Weak financial management stops too many afterschool and youth-serving nonprofits from winning grants, planning realistically, and doing all they can to fulfill their missions. Organizations with strong financial management are better able to fulfill their missions as well as plan and deliver high-quality services.
The Northeast Network of Statewide Afterschool Networks would like to invite you to attend a free webinar in partnership with Fiscal Management Associates (FMA), a leading financial management consultant for nonprofits, and The Wallace Foundation. This webinar is designed to help you learn how to build your organization's fiscal strength and that of your provider network through a new, free suite of online resources at StrongNonprofits.org.
You will hear from the creators of the website how to tailor it to your needs, and you'll also get advice from a leading expanded learning non-profit organization.
Date: Thursday, June 13, 2013
Parents are the natural advocates for their children, but they are also one of a school’s most prized resources and can be an afterschool program’s strongest supporters.
According to Parents for Public Schools, a national organization working to elevate the role of parents in public schools from passive consumers to active participants, “parent advocates raise school standards, solve problems and advocate for their community." Principals and teachers have long known they can accomplish more of their goals faster when parents become their advocates.
Parents advocating for improved conditions and better accountability for their children’s schools are also the best equipped and most engaged supporters for quality afterschool programs. In October 2012, the Afterschool Alliance researched parent engagement in afterschool programsand found that “engaged parents bolster participation of youth in programs, support the quality of afterschool programs, and are a constructive influence on parent involvement at home and at school.” Parents are assisting as volunteers, voicing their concerns and developing a culture of support for the community. Perhaps most importantly, though, parents are mobilizing as advocates, and their mobilization is effectively sustaining or increasing the financial support for both schools and afterschool programs.
- Receive health and safety trainings in specific areas
- Comply with applicable state and local fire, health and building codes
- Receive comprehensive background checks (including fingerprinting)
- Receive on-site monitoring
With the sequester now in effect, 3,400 AmeriCorps positions are expected to be cut. A recent story in the Baltimore Sun illustrates the concern that many afterschool providers have about the implications these cuts might have for their programs. At the Mother Seton Academy, a school for low-income children in Baltimore, AmeriCorps members serve in a number of vital roles, including helping out the afterschool program. As the school faces budget constraints and teachers are overworked, AmeriCorps members expand the capacity for schools and nonprofits to serve.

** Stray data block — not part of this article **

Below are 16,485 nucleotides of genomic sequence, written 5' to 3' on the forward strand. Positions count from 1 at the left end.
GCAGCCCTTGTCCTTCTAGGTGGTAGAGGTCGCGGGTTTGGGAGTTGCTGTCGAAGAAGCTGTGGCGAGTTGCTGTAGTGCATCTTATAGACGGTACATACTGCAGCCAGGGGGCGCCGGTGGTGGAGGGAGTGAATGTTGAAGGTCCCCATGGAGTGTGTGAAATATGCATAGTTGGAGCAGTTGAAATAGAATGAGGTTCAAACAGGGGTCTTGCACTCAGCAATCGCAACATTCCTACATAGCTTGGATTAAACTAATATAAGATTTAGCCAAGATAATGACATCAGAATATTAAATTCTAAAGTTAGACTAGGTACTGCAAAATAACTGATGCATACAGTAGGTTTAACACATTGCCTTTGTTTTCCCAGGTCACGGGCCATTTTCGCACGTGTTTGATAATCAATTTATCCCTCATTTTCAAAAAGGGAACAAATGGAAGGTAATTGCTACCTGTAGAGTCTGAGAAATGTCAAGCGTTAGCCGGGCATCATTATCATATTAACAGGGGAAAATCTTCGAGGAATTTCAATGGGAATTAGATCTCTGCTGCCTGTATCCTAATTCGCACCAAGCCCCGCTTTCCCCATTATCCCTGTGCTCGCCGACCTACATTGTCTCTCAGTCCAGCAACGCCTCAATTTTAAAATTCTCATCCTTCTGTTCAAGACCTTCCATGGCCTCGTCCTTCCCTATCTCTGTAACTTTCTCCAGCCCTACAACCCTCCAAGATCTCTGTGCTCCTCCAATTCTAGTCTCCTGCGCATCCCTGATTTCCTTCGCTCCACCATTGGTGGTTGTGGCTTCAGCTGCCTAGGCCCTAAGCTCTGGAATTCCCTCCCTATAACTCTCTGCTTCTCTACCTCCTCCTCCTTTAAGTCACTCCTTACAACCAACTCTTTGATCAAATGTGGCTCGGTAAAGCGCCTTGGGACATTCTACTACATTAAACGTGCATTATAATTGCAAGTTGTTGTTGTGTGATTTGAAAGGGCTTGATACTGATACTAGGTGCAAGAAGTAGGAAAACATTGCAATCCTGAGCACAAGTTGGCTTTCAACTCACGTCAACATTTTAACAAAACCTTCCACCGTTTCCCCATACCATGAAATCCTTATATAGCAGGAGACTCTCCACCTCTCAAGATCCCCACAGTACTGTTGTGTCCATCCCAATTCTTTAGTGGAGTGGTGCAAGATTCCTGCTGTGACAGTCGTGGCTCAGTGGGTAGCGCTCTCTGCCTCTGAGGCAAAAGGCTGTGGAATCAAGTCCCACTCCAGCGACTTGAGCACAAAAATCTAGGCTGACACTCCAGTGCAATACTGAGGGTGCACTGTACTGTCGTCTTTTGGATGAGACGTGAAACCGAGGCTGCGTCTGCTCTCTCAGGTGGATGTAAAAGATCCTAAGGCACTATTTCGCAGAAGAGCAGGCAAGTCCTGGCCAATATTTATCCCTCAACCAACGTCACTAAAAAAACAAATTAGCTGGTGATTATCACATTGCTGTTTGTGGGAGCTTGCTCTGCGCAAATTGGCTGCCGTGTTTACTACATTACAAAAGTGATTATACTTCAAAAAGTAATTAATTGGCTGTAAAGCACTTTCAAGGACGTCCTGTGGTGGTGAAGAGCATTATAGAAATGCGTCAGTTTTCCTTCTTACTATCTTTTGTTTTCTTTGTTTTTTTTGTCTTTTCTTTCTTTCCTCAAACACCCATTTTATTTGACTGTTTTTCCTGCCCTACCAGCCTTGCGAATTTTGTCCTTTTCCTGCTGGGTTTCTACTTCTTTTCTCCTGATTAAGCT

During a time of budget cuts, AmeriCorps members make all the difference in overcrowded classrooms, afterschool programs that keep kids safe or in tutoring programs that lower dropout rates. A recent blog post on Service Nation argues that the small living stipend offered to AmeriCorps members costs the country far less than the price of a teenager who drops out of school. With the wide range of services that AmeriCorps members offer, cuts to the program will undoubtedly have a large impact.
AmeriCorps currently engages more than 75,000 men and women at more than 15,000 locations including nonprofits, schools, public agencies, and community- and faith-based groups across the country. During their year of service, AmeriCorps members help communities with a wide range of issues including disaster services, economic opportunity, education and healthy futures.
This week is National Volunteer Week, a special time to recognize the extraordinary contributions of volunteers across the country.
Afterschool professionals understand the importance of volunteers. These dedicated individuals are key to ensuring all children have access to high quality afterschool programs. Volunteers fulfill a number of different roles, from serving as tutors and mentors to educating students on specific subjects. They also fundraise for these programs and can manage certain aspects of program operations Without volunteers, many afterschool programs would not be able to serve the 8.4 million students they reach.
Community volunteers are not the only people afterschool programs rely upon. Volunteers from the major national service programs, including AmeriCorps and AmeriCorps VISTA, also play important roles in many afterschool programs. During their year-long service commitments, AmeriCorps and AmeriCorps VISTA members manage volunteers, fundraise, promote program sustainability and work directly with enrolled students. These volunteers are critical to the day-to-day operations of many afterschool programs.